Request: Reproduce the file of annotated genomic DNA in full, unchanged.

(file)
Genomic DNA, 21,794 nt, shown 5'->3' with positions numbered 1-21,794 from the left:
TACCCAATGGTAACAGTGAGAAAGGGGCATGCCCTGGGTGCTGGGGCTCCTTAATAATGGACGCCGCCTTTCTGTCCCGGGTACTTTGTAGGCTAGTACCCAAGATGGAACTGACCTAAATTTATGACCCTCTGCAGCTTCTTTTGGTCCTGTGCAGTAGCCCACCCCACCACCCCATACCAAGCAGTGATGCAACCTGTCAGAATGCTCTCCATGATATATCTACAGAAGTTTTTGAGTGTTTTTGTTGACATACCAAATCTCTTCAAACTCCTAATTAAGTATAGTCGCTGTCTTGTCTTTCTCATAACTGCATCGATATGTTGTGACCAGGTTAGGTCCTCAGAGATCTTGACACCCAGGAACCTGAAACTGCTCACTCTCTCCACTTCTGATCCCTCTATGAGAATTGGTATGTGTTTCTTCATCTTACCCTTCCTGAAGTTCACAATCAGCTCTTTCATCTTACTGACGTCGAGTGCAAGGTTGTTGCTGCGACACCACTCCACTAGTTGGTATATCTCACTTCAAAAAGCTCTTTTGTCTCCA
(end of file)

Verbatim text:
Genomic DNA, 21,794 nt, shown 5'->3' with positions numbered 1-21,794 from the left:
TACCCAATGGTAACAGTGAGAAAGGGGCATGCCCTGGGTGCTGGGGCTCCTTAATAATGGACGCCGCCTTTCTGTCCCGGGTACTTTGTAGGCTAGTACCCAAGATGGAACTGACCTAAATTTATGACCCTCTGCAGCTTCTTTTGGTCCTGTGCAGTAGCCCACCCCACCACCCCATACCAAGCAGTGATGCAACCTGTCAGAATGCTCTCCATGATATATCTACAGAAGTTTTTGAGTGTTTTTGTTGACATACCAAATCTCTTCAAACTCCTAATTAAGTATAGTCGCTGTCTTGTCTTTCTCATAACTGCATCGATATGTTGTGACCAGGTTAGGTCCTCAGAGATCTTGACACCCAGGAACCTGAAACTGCTCACTCTCTCCACTTCTGATCCCTCTATGAGAATTGGTATGTGTTTCTTCATCTTACCCTTCCTGAAGTTCACAATCAGCTCTTTCATCTTACTGACGTCGAGTGCAAGGTTGTTGCTGCGACACCACTCCACTAGTTGGTATATCTCACTTCAAAAAGCTCTTTTGTCTCCA